Develop Information into Knowledge for Presentation
Lesson 4 of 8
Objective: SWBAT present information from research.
As I mentioned in our prior lessons on the FINDS Research process, students need guidance implementing this process each step of the way due to its complexity. FINDS is an acronym describing its five step research process:
Based on the Stripling Model of Inquiry, FINDS takes students through the process of investigating, constructing, expressing, and reflecting (StriplingModelofInquiry). For this lesson, we will discuss the fourth step: Develop a Presentation. I present my Promethean FINDS Flip Chart explaining the FINDS model and providing background information. I consulted with our school media specialist, and we collaborated on creating an explanation of each step in student-friendly language. I review the FINDS five step process, discuss our goal and rubric, and listed what we already know about the research process from our past experiences.
This is our fourth day, so we discuss the area of my Develop Flip Chart that addresses how we can Develop Knowledge into a Presentation (Develop). Students think of their past experiences presenting to the class. Students brainstorm ideas to convey what we know to others using visual aides, technology, illustrations, captions, summaries, dramatizations, etc.
Students get into their cooperative groups and prepare for presentations by developing a plan to organize their communication of content knowledge. I give students a Develop Planning Template for developing and presenting their knowledge gained. Students also use a Presentation Rubric to guide and score their presentations. Develop Knowledge into presentation covers Common Core skills such as understanding the important contribution of each team member in the final product, synthesizing a clear focus to create the final product by targeting information needed, strategizing to present for a target audience, and effective communication techniques for sharing ideas and information to others clearly and coherently.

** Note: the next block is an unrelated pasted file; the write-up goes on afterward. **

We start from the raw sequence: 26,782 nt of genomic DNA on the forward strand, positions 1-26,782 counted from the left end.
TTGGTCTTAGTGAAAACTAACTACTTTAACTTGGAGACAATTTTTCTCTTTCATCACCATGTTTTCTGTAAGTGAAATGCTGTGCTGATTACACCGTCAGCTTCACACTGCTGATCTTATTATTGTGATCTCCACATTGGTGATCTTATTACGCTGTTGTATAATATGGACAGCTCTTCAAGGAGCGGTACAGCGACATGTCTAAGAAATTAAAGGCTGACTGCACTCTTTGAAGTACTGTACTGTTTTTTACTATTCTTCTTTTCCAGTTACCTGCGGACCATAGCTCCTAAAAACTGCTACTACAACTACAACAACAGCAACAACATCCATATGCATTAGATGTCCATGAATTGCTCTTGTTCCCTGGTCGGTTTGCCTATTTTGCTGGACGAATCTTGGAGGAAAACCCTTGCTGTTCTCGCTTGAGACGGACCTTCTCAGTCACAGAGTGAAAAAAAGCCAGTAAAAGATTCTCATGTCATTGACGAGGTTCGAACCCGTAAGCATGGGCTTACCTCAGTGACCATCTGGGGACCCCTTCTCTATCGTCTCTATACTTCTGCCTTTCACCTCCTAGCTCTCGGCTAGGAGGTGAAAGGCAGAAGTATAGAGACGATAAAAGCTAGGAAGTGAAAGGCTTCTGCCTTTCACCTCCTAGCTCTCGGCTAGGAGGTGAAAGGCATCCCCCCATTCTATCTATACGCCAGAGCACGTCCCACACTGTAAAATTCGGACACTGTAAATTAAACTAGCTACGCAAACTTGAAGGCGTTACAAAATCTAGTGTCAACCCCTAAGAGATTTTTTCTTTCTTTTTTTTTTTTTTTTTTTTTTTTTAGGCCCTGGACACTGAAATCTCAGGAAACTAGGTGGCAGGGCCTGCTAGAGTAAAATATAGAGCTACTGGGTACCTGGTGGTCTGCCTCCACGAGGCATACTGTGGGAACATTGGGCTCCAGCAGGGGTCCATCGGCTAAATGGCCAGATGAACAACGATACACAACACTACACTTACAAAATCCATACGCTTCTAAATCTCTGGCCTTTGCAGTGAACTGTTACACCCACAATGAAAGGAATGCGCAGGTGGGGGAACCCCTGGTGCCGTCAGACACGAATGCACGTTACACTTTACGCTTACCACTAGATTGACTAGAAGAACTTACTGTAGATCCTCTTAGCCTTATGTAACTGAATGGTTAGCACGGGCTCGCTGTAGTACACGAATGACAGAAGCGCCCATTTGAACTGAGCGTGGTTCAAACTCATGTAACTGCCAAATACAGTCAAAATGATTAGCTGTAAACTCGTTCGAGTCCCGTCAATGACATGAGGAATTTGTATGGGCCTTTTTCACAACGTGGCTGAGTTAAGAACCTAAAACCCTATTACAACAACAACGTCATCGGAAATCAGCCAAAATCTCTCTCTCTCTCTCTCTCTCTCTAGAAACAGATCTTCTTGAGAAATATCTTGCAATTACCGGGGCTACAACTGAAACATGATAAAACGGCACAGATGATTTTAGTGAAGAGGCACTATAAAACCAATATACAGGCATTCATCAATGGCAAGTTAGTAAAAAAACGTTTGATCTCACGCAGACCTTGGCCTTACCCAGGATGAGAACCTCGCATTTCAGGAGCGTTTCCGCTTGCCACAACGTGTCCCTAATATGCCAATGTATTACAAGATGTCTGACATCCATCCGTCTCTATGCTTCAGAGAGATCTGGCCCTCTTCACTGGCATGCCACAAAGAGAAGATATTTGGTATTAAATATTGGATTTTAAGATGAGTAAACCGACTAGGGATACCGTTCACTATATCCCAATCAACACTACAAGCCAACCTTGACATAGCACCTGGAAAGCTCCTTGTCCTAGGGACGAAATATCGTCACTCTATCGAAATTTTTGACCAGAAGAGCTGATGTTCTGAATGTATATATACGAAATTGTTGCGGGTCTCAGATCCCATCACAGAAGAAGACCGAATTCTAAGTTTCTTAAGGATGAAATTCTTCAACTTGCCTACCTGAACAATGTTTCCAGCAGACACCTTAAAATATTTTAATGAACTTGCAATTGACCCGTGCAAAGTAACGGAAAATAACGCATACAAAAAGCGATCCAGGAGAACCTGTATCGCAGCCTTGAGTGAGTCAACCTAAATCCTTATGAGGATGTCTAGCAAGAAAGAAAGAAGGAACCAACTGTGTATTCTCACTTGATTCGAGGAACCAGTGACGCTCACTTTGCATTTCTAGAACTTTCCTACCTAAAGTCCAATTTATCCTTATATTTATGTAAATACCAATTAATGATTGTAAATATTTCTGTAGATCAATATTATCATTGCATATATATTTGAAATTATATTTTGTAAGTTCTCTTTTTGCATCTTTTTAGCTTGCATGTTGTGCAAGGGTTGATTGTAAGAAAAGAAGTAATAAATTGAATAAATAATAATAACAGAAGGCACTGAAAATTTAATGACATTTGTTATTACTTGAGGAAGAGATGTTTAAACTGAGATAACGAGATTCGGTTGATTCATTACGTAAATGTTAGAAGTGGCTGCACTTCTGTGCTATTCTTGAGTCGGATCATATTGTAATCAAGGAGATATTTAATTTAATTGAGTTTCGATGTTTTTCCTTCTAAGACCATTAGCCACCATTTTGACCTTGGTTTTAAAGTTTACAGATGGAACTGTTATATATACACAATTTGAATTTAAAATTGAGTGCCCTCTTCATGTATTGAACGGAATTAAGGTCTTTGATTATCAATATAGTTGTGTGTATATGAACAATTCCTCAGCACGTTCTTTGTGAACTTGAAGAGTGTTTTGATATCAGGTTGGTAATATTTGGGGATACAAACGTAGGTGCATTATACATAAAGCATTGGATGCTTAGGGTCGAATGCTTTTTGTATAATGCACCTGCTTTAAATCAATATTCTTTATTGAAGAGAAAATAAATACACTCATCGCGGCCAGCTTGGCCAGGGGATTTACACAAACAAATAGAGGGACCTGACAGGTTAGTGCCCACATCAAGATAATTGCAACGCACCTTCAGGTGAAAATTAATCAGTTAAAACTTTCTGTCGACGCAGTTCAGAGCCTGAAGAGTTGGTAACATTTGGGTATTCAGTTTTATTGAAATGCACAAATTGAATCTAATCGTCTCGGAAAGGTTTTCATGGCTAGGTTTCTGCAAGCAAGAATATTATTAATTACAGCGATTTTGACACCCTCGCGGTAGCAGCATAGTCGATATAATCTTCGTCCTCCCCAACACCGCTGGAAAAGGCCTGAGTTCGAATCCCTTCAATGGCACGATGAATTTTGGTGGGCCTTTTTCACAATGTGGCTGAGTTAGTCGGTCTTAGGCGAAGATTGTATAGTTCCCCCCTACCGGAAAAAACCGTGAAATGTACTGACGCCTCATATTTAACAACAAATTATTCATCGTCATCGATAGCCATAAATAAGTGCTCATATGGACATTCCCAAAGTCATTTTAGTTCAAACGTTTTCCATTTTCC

I left the presentation product up to students to decide, so, as they worked with their teams, I saw them creating posters, books, dioramas, etc. to present to the class. To foster their creativity, I supplied students with various materials such as poster paper, construction paper, blank foldable books, shoe boxes, craft items, etc. so students could develop their presentations. Student products showcased their creativity, as shown in one team's Animal Abuse Student work sample.
Share Out Information
Students present their creations and discuss how their final product represents the knowledge gained. I videotaped during the Student Presentation part of this lesson to document and score during our next lesson. Each team took turns explaining their part in forming the final display and summary.